Using tables

Computing the Zhegalkin polynomial for an example function P by the table method
Computing the Zhegalkin polynomial for an example function P by the table method

Let be the outputs of a truth table for the function P of n variables, such that the index of the 's corresponds to the binary indexing of the minterms.[nb 2] Define a function ζ recursively by:


Note that

where is the binomial coefficient reduced modulo 2.


is the i th coefficient of a Zhegalkin polynomial whose literals in the i th monomial are the same as the literals in the i th minterm, except that the negative literals are removed (or replaced by 1).

The ζ-transformation is its own inverse, so the same kind of table can be used to compute the coefficients given the coefficients . Just let


In terms of the table in the figure, copy the outputs of the truth table (in the column labeled P) into the leftmost column of the triangular table. Then successively compute columns from left to right by applying XOR to each pair of vertically adjacent cells in order to fill the cell immediately to the right of the top cell of each pair. When the entire triangular table is filled in then the top row reads out the coefficients of a linear combination which, when simplified (removing the zeroes), yields the Zhegalkin polynomial.

To go from a Zhegalkin polynomial to a truth-table, it is possible to fill out the top row of the triangular table with the coefficients of the Zhegalkin polynomial (putting in zeroes for any combinations of positive literals not in the polynomial). Then successively compute rows from top to bottom by applying XOR to each pair of horizontally adjacent cells in order to fill the cell immediately to the bottom of the leftmost cell of each pair. When the entire triangular table is filled then the leftmost column of it can be copied to column P of the truth table.

As an aside, note that this method of calculation corresponds to the method of operation of the elementary cellular automaton called Rule 102. For example, start such a cellular automaton with eight cells set up with the outputs of the truth table (or the coefficients of the canonical disjunctive normal form) of the Boolean expression: 10101001. Then run the cellular automaton for seven more generations while keeping a record of the state of the leftmost cell. The history of this cell then turns out to be: 11000010, which shows the coefficients of the corresponding Zhegalkin polynomial.[3][4]

The Pascal method

Using the Pascal method to compute the Zhegalkin polynomial for the Boolean function  a ¯ b ¯ c ¯ + a ¯ b c ¯ + a ¯ b c + a b c ¯ {\displaystyle {\bar {a}}{\bar {b}}{\bar {c}}+{\bar {a}}b{\bar {c}}+{\bar {a}}bc+ab{\bar {c}}} . The line in Russian at the bottom says: ⊕ {\displaystyle \oplus }  – bitwise operation "Exclusive OR"
Using the Pascal method to compute the Zhegalkin polynomial for the Boolean function . The line in Russian at the bottom says:
– bitwise operation "Exclusive OR"

The most economical in terms of the amount of computation and expedient for constructing the Zhegalkin polynomial manually is the Pascal method.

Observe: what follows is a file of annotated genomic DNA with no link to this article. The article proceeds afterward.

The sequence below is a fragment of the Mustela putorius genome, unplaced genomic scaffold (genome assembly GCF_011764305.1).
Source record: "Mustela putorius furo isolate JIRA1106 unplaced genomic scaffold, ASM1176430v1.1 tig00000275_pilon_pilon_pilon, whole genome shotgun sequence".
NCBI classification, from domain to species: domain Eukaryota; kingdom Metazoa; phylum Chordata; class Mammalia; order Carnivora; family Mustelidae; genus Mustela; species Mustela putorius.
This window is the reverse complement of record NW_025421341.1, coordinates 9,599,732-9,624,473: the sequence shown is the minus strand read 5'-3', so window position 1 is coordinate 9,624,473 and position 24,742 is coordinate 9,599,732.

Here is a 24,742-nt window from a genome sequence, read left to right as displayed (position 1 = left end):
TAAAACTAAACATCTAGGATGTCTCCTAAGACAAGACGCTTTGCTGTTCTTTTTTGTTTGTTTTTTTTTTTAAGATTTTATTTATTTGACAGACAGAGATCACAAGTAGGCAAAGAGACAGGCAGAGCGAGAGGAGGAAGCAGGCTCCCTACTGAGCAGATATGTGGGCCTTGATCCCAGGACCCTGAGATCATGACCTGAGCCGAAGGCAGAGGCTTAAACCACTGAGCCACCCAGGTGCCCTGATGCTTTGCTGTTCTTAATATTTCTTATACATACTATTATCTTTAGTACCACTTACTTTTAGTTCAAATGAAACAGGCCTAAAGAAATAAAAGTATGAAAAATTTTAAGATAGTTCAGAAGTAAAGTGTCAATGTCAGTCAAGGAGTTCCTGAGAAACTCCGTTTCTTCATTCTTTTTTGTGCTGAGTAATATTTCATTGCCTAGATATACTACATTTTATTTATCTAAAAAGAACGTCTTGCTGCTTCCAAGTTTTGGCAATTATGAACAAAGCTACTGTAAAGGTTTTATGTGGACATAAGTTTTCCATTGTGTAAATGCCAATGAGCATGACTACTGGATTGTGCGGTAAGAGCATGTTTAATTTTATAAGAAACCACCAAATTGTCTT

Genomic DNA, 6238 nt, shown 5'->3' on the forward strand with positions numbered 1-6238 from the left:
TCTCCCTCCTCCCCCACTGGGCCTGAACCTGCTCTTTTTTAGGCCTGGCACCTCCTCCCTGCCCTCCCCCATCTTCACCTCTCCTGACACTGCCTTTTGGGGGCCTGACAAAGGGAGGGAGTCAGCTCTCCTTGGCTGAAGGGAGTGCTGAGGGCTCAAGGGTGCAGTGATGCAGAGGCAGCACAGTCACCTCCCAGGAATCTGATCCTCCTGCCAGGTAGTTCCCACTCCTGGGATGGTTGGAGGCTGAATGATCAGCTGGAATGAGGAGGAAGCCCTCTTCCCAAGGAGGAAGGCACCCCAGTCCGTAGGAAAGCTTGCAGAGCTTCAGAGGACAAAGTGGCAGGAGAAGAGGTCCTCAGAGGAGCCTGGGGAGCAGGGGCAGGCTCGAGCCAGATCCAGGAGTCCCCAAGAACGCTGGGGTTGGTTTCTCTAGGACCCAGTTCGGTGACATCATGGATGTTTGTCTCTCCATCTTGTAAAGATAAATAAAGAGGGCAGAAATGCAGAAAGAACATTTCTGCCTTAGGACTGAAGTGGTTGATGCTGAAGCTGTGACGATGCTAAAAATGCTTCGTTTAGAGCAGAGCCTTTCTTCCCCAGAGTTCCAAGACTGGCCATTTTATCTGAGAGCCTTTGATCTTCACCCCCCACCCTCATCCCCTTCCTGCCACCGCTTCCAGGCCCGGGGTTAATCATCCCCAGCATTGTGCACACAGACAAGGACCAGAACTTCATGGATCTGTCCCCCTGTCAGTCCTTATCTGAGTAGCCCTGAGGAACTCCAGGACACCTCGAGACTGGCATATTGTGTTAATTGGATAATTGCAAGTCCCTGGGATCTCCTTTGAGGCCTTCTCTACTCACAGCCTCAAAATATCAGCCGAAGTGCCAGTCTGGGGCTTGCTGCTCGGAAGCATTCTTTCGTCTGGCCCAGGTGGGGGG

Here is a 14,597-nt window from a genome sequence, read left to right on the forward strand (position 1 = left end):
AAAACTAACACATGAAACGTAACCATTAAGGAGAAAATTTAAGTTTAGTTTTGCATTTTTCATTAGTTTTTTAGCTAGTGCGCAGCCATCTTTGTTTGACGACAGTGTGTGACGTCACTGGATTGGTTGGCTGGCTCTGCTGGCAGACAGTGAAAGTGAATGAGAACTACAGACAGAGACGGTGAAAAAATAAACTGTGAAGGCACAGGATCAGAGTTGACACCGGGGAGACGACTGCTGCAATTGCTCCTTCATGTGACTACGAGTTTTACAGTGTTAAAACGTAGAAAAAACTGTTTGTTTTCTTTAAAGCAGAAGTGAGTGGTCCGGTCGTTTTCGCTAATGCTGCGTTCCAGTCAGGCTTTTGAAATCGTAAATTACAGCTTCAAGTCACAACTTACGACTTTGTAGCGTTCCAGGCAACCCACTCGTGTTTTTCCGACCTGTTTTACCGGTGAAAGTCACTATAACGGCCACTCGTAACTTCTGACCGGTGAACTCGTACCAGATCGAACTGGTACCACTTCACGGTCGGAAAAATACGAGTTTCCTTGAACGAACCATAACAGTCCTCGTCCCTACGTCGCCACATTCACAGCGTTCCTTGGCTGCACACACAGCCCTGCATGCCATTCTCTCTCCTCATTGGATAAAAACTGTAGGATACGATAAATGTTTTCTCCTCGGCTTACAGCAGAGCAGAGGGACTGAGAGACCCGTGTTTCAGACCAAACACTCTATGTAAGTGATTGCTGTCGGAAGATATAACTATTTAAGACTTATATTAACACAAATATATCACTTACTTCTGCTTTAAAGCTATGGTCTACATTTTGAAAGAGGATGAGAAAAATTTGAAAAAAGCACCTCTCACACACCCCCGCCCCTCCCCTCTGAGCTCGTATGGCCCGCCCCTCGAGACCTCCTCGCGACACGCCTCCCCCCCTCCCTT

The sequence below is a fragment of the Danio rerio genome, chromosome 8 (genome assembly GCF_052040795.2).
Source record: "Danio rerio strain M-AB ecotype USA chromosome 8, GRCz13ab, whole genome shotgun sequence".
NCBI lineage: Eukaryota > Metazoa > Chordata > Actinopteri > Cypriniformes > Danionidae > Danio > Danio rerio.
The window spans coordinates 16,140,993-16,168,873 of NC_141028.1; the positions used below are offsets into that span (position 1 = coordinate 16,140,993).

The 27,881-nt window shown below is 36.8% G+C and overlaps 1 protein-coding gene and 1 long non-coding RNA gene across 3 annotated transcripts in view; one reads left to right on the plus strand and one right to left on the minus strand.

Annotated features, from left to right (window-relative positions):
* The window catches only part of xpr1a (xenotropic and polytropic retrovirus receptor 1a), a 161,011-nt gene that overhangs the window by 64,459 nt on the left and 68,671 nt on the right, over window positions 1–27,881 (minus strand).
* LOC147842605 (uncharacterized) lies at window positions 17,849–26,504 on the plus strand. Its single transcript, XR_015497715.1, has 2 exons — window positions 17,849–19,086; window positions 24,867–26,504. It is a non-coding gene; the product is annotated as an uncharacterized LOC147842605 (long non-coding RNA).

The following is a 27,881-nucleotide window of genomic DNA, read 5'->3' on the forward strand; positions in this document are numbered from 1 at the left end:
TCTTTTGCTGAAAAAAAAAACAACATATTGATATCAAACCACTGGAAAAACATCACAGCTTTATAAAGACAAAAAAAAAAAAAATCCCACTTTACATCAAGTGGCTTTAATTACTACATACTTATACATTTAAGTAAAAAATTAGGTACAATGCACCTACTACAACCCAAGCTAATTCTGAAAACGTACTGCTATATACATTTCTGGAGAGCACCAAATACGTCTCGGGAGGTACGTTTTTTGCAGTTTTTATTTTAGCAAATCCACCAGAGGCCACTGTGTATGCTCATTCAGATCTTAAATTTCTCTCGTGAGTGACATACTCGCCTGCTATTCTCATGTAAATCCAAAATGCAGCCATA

We build a table consisting of columns and rows, where N is the number of variables in the function. In the top row of the table we place the vector of function values, that is, the last column of the truth table.

Each row of the resulting table is divided into blocks (black lines in the figure). In the first line, the block occupies one cell, in the second line — two, in the third — four, in the fourth — eight, and so on. Each block in a certain line, which we will call "lower block", always corresponds to exactly two blocks in the previous line. We will call them "left upper block" and "right upper block".

The construction starts from the second line. The contents of the left upper blocks are transferred without change into the corresponding cells of the lower block (green arrows in the figure). Then, the operation "addition modulo two" is performed bitwise over the right upper and left upper blocks and the result is transferred to the corresponding cells of the right side of the lower block (red arrows in the figure). This operation is performed with all lines from top to bottom and with all blocks in each line. After the construction is completed, the bottom line contains a string of numbers, which are the coefficients of the Zhegalkin polynomial, written in the same sequence as in the triangle method described above.

The summation method

Graphic representation of the coefficients of the Zhegalkin polynomial for functions with different numbers of variables.
Graphic representation of the coefficients of the Zhegalkin polynomial for functions with different numbers of variables.

According to the truth table, it is easy to calculate the individual coefficients of the Zhegalkin polynomial. To do this, sum up modulo 2 the values of the function in those rows of the truth table where variables that are not in the conjunction (that corresponds to the coefficient being calculated) take zero values.